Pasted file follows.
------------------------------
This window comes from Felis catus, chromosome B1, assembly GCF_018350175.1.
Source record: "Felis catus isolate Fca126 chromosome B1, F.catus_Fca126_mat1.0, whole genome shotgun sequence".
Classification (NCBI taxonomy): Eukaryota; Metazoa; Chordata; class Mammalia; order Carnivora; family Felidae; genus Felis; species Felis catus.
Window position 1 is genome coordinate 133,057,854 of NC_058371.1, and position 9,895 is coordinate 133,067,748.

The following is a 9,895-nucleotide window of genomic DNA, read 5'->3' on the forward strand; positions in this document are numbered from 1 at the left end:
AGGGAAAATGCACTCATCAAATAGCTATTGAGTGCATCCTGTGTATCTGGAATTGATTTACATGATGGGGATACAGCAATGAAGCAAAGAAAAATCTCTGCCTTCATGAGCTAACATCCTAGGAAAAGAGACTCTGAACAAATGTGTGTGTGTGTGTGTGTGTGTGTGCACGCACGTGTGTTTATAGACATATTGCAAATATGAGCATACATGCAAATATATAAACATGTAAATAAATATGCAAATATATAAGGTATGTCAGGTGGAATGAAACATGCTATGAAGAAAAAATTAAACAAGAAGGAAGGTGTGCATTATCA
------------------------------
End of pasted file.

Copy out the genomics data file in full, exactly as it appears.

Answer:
This window comes from Felis catus, chromosome B1, assembly GCF_018350175.1.
Source record: "Felis catus isolate Fca126 chromosome B1, F.catus_Fca126_mat1.0, whole genome shotgun sequence".
Classification (NCBI taxonomy): Eukaryota; Metazoa; Chordata; class Mammalia; order Carnivora; family Felidae; genus Felis; species Felis catus.
Window position 1 is genome coordinate 133,057,854 of NC_058371.1, and position 9,895 is coordinate 133,067,748.

The following is a 9,895-nucleotide window of genomic DNA, read 5'->3' on the forward strand; positions in this document are numbered from 1 at the left end:
AGGGAAAATGCACTCATCAAATAGCTATTGAGTGCATCCTGTGTATCTGGAATTGATTTACATGATGGGGATACAGCAATGAAGCAAAGAAAAATCTCTGCCTTCATGAGCTAACATCCTAGGAAAAGAGACTCTGAACAAATGTGTGTGTGTGTGTGTGTGTGTGTGCACGCACGTGTGTTTATAGACATATTGCAAATATGAGCATACATGCAAATATATAAACATGTAAATAAATATGCAAATATATAAGGTATGTCAGGTGGAATGAAACATGCTATGAAGAAAAAATTAAACAAGAAGGAAGGTGTGCATTATCA